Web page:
What we can glean from the facts presented in this subsection is that swiping exists in LFF, that it does not categorically require sprouting, that it occurs only in (initial) sluicing remnants, and that the wh-phrase and the preposition can be separated as long as locality of movement is respected. We turn next to the question of which wh-phrases and prepositions can appear in LFF swiping.

2.2 Wh-phrases in LFF swiping

Swiping is fairly limited with regard to the wh-phrases that can appear in the construction. For English, Merchant (Reference Merchant, Zwart and Abraham2002) claims that only morphologically simplex wh-elements are felicitous in swiping; by contrast, Hartman and Ai (Reference Hartman, Ai, Grohmann and Panagiotidis2009) and other authors report that certain complex wh-elements are felicitous as well. The picture in LFF is similarly diffuse: while by and large, swiping in LFF prefers simplex wh-phrases, not all of them can appear in swiping; furthermore, LFF swiping does tolerate some complex wh-phrases.

The examples from LFF in (17) are in line with Merchant's (Reference Merchant, Zwart and Abraham2002) claim (based on English data) that complex wh-phrases are typically infelicitous in swiping:

All of the above are fully felicitous in their non-elliptical form, as in (18), showing that their deviance is not due to illicit P-stranding.

The same is true when the wh-phrase and the preposition appear in the uninverted order, as in (19).

The cases in (17) contrast with instances of swiping with simplex wh-phrases, as in (20).

As before, the judgments track the status of non-elliptical variants:

With the exception of lequel (and possibly combien), the wh-phrases in (20) are monomorphemic.Footnote 10 However, it would be premature to conclude based on this contrast that only simplex, head-like wh-phrases can undergo swiping. Wh-phrases of the form combien de N ‘how much/many N’ and quel(le) N ‘which N’, like those in (22), are acceptable in some cases.

The paradigm in (23) summarizes the observed restriction. Beyond the simplex wh-phrase qui, only a minimal [Dwh N ] remnant is potentially licit in swiping; any additional complexity renders the configuration unacceptable.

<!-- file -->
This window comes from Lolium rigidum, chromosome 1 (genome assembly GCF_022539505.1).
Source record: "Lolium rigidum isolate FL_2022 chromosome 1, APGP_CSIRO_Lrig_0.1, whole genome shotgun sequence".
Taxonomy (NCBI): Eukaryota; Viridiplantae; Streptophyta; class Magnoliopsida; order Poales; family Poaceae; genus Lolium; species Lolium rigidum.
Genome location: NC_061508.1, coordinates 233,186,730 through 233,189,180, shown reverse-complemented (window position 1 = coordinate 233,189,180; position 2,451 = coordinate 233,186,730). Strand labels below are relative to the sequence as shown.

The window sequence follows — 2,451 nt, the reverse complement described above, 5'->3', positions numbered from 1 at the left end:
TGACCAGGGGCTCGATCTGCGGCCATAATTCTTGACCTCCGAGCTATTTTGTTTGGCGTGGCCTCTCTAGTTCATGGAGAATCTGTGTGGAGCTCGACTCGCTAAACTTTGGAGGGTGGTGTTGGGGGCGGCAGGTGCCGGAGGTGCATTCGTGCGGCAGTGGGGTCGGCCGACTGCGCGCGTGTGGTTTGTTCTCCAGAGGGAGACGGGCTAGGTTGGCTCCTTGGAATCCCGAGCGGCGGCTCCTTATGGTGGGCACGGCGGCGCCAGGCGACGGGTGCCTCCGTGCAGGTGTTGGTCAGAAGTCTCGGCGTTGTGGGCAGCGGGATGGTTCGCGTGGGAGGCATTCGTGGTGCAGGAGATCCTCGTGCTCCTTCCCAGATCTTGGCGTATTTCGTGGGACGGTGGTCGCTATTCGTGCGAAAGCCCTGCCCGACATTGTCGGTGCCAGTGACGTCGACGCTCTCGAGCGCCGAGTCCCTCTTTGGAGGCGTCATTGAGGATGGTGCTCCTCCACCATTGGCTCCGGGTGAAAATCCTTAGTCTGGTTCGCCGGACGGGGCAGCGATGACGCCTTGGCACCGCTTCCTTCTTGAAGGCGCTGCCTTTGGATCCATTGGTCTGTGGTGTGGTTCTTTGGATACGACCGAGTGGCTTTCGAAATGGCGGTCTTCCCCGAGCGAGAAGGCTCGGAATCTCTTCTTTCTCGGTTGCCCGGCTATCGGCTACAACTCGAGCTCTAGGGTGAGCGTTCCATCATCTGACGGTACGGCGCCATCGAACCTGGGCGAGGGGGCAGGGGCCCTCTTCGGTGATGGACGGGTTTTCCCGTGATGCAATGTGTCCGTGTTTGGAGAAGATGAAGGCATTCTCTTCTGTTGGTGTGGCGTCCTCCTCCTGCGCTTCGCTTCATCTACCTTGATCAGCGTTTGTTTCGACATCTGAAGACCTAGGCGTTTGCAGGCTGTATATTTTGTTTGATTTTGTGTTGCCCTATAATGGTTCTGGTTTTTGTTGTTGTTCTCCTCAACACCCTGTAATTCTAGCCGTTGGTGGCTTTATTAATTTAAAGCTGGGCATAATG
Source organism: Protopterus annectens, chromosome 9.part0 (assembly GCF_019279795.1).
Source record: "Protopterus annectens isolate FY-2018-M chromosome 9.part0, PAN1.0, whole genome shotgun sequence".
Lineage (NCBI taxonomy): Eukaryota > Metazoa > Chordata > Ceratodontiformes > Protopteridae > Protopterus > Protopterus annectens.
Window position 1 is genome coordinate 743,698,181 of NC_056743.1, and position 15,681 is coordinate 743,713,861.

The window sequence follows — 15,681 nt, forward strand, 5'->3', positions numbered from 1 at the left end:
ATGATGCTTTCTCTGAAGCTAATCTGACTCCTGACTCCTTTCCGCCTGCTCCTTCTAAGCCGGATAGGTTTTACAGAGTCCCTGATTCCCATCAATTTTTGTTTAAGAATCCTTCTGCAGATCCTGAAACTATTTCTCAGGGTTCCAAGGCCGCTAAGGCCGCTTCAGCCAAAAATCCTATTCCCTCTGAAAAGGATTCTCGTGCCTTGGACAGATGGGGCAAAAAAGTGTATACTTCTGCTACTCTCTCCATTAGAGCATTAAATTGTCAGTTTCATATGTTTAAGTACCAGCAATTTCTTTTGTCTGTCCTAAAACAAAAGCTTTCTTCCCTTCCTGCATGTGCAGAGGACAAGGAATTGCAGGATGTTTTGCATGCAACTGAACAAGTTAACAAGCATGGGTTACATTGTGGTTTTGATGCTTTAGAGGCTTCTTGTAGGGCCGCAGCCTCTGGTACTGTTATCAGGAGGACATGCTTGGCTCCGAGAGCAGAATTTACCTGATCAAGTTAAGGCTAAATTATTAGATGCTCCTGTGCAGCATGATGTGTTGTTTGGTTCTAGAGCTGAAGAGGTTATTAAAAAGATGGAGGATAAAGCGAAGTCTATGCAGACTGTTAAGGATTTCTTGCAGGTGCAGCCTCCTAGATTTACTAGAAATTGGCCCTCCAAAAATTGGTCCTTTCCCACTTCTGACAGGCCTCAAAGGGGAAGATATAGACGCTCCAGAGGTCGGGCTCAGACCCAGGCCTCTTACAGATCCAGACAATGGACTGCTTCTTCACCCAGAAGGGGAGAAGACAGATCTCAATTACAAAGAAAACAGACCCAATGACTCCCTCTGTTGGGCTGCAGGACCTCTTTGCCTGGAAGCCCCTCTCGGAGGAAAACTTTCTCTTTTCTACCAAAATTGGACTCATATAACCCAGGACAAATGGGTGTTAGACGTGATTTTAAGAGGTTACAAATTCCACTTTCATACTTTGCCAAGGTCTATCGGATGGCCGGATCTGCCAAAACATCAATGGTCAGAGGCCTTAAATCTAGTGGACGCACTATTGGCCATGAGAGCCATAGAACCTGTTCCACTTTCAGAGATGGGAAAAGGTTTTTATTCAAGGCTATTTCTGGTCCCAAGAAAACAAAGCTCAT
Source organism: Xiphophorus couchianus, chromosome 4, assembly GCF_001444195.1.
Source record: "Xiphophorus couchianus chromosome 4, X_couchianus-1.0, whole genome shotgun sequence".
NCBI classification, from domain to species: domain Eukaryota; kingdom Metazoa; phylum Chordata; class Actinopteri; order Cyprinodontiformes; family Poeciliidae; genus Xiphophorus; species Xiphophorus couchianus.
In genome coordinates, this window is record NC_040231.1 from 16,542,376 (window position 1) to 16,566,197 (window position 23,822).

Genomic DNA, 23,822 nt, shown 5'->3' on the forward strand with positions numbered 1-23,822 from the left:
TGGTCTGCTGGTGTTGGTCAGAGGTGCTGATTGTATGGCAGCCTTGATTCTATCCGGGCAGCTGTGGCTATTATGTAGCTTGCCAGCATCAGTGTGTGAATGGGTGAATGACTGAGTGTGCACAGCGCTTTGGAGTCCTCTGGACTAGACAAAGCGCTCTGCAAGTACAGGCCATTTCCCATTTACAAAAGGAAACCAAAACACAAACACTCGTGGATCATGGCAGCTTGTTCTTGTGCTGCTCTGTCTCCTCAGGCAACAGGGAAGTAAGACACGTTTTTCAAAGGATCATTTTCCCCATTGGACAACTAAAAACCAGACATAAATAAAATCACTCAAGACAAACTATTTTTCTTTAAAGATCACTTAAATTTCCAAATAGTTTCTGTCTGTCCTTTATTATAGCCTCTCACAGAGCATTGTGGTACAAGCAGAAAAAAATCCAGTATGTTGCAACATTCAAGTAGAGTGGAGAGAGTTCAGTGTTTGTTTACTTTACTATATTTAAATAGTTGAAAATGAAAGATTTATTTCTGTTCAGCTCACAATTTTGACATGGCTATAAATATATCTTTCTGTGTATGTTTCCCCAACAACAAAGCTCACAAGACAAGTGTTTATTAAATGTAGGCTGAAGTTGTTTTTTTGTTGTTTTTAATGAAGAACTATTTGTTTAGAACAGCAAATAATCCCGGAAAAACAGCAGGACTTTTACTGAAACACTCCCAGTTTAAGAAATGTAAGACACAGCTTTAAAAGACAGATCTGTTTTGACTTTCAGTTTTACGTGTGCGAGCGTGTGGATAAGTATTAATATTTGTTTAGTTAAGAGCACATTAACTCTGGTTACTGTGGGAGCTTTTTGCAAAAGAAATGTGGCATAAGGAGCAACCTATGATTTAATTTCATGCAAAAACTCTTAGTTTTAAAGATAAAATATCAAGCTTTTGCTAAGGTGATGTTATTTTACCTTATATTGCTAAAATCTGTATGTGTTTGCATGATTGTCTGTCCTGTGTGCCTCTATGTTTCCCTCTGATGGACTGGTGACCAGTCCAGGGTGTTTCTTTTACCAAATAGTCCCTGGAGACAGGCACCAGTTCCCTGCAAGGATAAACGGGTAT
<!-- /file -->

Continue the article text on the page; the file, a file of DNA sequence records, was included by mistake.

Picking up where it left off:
Thus, while the claim that “swiping is perfectly well-formed with simple wh-phrases [but] systematically excluded with complex ones” (van Craenenbroeck Reference van Craenenbroeck, Merchant and Simpson2012: 57) is too strong at least for LFF, we see that LFF swiping is restricted with regard to the wh-phrases that can occur in the construction, as also reported for English (Culicover Reference Culicover1999, Culicover and Jackendoff Reference Culicover and Jackendoff2005).

2.3 Prepositions in LFF swiping

Next, we consider the question of which prepositions can appear in LFF swiping. We will not attempt, within the confines of this article, to comprehensively test all possible prepositions; rather, our discussion will aim to develop a first sketch of the general picture, to be refined in future research.

As was observed for English by Ross (Reference Ross1969, 266), strandability of a preposition P is a precondition for P to appear in LFF swiping. For instance, the complex preposition jusqu’à cannot be stranded under regular wh-movement (24a), and is likewise excluded from swiping (24b).

Turning now to strandable prepositions, functional de ‘of/from,’ semi-functional pour ‘for’ and par ‘by,’ and locative sous ‘under’ are permissible in swiping:

The lexical prepositions contre ‘against’ and entre ‘between’ are likewise licit in LFF swiping:Footnote 11

Unlike de (25a), the other purely functional preposition à ‘to’ is excluded from swiping, as are comitative avec ‘with,’ locative (de)dans ‘in,’ dessus ‘on (top of)’ and dessous ‘under,’Footnote 12 as well as temporal après ‘after’ and avant ‘before’.Footnote 13

As indicated in the translations, English swiping appears to be somewhat more liberal than LFF swiping with regard to the range of permissible prepositions in at least some cases (permitting who with and who to).Footnote 14

Prepositional complexes such as à côté de and en faveur de are likewise excluded:

Importantly, LFF permits stranding of all illicit prepositions above under wh-movement in non-elliptical constructions; their infelicity when following the associated wh-phrase in linear order is specific to the swiping construction. The examples in (29) are representative.